A Pre-College Crash Course On Money For Your Teen

There is a terrible financial reality that most of us are shipped out of the home and put in charge of our own money for the first time with often very little training on how to actually use it responsibly. A lot of parents think that money isn’t the concern of kids but this can come back to bite them in the rear when they send young adults with little understanding of things like credit and no history of building good financial habits. 

If you’re worried that you haven’t yet equipped your kids with the understanding of money that they need, here are a few tips on putting together a crash course for them.

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Budget, budget, budget, and budget

Being responsible with your spending is the first lesson that any student could learn. It can help them avoid the stupid spending mistakes that can all too easily lead to debt and cash flow problems. To budget is to essentially lay out a chart that looks at how much money you have coming in (or currently in your account) and to determine where that money is going to go each week.

Check out a few budget apps such as this Emma review to see the kind of features that can help you better determine how your money is used. You want to set aside as much as you need for your essentials, such as any rent, bills, groceries you have to pay to survive. The rest should be split between your discretionary purchases, as well as financial goals, such as savings or debt repayments.

Making the decision to spend

A lot of people of all ages will spend without a thought. If you see something that you like, your natural impulse is to buy it and you might think that you have the finances to accommodate it. However, outside of essentials and little discretionary purchases, it’s important to make it a habit of considering whether you really need something.

If you know for a fact that you have the money for it, you need to ask if you will make proper use of it and if it’s worth it. If it’s straining your budget, you need to make sure that you genuinely need it, rather than just want it. Even if you do have the money for it, you have to consider if there is anything else that this money can be used for.

After all, delayed gratification can be a very powerful tool to have when it comes to your finances. It’s responsible for opening up the path to savings goals such as putting an investment fund together or having an emergency fund to safeguard against sudden major expenses in the future.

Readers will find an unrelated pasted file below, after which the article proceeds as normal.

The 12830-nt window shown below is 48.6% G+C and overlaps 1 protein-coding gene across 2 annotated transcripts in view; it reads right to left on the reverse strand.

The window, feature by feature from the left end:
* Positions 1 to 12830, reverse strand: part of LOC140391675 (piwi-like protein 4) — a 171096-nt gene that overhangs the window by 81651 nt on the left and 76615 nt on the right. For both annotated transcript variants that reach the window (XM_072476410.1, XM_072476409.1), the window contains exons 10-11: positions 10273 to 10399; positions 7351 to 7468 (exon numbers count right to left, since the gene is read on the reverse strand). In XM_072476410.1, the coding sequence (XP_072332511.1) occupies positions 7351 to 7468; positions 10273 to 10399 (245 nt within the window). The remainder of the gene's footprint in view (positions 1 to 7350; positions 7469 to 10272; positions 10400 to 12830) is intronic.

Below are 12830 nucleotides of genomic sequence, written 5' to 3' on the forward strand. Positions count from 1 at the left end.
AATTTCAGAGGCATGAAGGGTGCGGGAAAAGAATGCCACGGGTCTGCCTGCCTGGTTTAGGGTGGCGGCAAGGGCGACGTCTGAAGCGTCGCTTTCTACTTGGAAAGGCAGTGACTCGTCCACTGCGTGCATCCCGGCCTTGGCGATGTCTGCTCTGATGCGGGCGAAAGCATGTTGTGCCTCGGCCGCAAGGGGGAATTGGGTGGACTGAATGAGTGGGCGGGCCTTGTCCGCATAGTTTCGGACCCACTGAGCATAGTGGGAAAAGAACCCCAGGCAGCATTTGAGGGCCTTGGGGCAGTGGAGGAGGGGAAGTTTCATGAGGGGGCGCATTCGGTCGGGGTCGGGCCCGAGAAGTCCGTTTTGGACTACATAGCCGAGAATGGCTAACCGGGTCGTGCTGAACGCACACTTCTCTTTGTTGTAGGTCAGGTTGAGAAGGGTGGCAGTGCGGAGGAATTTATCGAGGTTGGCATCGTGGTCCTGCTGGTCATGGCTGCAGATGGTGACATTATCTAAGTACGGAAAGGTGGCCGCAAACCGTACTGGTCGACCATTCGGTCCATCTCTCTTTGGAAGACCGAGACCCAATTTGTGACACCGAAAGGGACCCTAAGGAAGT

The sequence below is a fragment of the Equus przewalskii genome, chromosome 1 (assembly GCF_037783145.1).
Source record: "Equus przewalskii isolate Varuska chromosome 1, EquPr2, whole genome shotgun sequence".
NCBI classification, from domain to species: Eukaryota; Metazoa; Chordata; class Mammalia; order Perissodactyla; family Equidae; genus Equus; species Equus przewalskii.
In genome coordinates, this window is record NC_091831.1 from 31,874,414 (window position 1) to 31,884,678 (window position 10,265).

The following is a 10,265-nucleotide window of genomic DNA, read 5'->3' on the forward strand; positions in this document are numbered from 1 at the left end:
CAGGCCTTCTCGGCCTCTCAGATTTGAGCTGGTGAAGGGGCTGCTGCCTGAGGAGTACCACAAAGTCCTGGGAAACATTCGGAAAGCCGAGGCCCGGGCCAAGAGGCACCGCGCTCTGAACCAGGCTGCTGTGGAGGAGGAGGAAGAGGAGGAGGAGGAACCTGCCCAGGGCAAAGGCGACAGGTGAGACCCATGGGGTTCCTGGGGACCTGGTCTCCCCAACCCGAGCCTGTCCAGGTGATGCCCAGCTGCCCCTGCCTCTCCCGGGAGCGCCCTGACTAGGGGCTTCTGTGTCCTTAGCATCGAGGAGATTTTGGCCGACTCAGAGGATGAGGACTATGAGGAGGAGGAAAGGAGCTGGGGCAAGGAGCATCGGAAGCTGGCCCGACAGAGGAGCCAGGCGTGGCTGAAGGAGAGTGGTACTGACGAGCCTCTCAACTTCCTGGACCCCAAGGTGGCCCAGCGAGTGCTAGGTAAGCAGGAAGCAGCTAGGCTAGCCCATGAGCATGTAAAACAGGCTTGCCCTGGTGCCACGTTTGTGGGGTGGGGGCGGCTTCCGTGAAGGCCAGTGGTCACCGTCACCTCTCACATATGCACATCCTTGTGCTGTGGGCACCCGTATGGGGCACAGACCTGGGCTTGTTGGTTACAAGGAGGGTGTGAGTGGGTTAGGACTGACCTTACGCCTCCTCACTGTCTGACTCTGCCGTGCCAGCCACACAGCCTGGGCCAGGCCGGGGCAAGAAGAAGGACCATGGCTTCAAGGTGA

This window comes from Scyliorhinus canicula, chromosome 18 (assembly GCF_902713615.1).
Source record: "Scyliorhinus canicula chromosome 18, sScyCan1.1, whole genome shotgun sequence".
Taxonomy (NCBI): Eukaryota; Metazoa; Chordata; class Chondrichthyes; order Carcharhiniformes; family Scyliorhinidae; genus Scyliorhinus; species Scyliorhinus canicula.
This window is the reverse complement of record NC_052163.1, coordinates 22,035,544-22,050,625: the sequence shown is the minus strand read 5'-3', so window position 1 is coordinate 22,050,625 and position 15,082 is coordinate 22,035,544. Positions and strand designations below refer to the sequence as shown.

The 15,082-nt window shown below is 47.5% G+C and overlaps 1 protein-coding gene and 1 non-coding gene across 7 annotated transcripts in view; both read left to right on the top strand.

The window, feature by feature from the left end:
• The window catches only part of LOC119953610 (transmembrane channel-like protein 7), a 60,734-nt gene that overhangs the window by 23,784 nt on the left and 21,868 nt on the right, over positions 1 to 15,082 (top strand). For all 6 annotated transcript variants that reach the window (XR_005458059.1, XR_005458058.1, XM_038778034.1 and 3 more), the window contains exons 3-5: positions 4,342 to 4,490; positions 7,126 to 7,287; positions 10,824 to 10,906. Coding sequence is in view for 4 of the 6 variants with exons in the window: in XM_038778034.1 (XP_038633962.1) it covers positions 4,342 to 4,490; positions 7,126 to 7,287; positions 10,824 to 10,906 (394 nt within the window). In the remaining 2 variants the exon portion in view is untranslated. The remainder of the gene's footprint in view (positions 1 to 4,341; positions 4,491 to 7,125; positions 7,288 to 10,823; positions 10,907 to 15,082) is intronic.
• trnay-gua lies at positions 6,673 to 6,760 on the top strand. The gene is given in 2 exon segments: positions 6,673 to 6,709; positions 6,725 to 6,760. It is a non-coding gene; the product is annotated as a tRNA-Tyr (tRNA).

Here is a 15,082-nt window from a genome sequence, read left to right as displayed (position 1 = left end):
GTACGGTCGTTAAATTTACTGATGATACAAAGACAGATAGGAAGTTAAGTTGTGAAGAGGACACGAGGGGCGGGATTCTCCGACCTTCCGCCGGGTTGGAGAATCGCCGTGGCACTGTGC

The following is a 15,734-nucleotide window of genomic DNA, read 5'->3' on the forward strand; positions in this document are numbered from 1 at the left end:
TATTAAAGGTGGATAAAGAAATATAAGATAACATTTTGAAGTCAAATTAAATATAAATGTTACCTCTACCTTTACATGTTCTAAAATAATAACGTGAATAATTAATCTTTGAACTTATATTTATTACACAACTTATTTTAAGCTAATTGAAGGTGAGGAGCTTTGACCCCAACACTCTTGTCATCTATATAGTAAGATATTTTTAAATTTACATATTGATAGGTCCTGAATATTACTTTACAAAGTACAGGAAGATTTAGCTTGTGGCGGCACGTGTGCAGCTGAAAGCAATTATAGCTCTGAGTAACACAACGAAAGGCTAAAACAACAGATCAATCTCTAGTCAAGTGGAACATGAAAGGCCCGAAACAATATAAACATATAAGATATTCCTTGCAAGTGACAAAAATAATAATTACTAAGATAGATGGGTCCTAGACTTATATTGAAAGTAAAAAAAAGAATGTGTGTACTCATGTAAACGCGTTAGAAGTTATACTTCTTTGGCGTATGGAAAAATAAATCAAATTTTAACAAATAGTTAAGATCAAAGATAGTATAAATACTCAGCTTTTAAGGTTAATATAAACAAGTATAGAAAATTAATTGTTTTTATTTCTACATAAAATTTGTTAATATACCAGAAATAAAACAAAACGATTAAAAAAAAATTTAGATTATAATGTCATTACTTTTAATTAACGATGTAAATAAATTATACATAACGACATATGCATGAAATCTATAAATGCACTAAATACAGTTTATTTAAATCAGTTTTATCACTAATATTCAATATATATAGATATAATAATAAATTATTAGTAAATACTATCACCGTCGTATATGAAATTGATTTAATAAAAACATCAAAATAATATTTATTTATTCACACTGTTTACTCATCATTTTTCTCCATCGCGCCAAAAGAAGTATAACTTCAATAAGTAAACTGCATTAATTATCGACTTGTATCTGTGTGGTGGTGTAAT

If you want to make sure that you’re aware of how and why you spend, you can use spending tracker tools that allow you to look over your past expenses, comparing them to your planned out budget. This way, you can better see what habits might be getting in the way of your financial responsibility.

 

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Being responsible with credit

When they first get out into college is when most teenagers are going to have their first experience of having credit open to them. Many credit card companies and lenders have special offers for teenagers, opening them a line of credit or adding an overdraft onto their bank account. It can help lend them some financial flexibility and make them better able to cope with sudden major costs. However, having all that credit accessible can be dangerous, as well.

Without a proper understanding of the fact that they will have to pay it back at some point, a lot of students can treat an open line of credit like a free money pot. This can lead to them being in at the very limit and being charged interest, sometimes without them even knowing as such. When that happens, they can get a letter suddenly informing them that they are in debt that they have to pay. A credit card payment calculator can help them get a better idea of the fact that they will very much have to pay back any credit lines that they open. Of course, just as important as how they use their credit is what it’s actually used for.

Why credit matters in the first place

With the tips above, you can help your teenagers get a better idea of why it’s important to monitor their credit use carefully and to only spend it when they really need to or they know they have the capacity to pay it off in the near future. However, aside from the fact that they want to avoid debt, using credit responsibly is important because it helps their future, as well.